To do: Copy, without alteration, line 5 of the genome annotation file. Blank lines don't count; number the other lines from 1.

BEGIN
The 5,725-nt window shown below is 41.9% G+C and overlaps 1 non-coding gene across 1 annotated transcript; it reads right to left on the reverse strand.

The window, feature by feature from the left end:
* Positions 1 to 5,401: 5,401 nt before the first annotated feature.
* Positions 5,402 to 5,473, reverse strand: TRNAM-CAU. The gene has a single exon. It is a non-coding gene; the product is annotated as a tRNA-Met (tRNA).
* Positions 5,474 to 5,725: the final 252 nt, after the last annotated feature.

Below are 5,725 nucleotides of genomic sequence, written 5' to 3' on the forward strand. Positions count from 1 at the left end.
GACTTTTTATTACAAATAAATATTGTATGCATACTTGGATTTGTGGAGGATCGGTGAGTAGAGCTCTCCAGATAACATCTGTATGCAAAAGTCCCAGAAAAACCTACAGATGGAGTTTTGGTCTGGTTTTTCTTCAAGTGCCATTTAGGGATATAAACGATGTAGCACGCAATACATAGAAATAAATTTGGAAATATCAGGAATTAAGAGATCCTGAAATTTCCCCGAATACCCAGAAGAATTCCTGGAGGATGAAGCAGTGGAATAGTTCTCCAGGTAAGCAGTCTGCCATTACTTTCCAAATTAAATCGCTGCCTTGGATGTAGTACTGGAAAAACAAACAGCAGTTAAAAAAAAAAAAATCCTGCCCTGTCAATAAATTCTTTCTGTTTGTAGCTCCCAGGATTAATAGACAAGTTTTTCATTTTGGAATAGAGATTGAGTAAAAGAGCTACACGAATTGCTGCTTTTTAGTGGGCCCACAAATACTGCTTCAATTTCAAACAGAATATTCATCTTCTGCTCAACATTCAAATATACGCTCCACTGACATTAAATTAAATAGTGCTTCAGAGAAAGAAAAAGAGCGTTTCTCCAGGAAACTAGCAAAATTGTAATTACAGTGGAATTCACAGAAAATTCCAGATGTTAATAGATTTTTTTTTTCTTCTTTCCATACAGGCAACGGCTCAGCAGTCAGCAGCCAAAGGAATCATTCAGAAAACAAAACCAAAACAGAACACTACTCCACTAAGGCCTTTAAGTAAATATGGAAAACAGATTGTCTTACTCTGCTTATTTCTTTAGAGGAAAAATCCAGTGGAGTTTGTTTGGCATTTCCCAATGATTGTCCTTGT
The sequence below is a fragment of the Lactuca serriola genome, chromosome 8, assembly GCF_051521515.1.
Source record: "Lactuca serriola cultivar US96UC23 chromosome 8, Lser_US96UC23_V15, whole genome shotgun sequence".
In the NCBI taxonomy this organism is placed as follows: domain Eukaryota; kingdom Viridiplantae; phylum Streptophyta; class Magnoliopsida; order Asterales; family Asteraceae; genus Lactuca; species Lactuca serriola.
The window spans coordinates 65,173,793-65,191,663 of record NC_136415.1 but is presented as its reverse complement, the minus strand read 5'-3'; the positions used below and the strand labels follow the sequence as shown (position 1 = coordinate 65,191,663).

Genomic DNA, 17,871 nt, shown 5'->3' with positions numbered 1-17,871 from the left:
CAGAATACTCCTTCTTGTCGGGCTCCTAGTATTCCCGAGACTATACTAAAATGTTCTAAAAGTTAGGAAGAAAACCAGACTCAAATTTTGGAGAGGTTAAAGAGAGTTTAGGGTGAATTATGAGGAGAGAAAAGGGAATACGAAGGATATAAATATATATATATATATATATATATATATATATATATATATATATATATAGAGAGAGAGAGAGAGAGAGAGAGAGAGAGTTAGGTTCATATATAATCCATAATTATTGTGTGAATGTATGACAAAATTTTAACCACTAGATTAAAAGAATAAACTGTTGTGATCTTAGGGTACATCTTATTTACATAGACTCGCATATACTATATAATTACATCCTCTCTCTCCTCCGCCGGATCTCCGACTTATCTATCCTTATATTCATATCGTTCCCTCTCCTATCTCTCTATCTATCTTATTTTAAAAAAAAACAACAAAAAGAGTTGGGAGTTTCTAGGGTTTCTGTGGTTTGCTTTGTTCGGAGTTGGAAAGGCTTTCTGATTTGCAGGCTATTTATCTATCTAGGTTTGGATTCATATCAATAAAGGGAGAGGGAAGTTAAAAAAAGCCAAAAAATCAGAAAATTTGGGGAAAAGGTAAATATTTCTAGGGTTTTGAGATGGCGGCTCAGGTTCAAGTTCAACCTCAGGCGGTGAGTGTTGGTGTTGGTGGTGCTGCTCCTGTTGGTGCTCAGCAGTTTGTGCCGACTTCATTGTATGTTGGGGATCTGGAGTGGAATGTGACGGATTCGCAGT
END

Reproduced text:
* Positions 5,474 to 5,725: the final 252 nt, after the last annotated feature.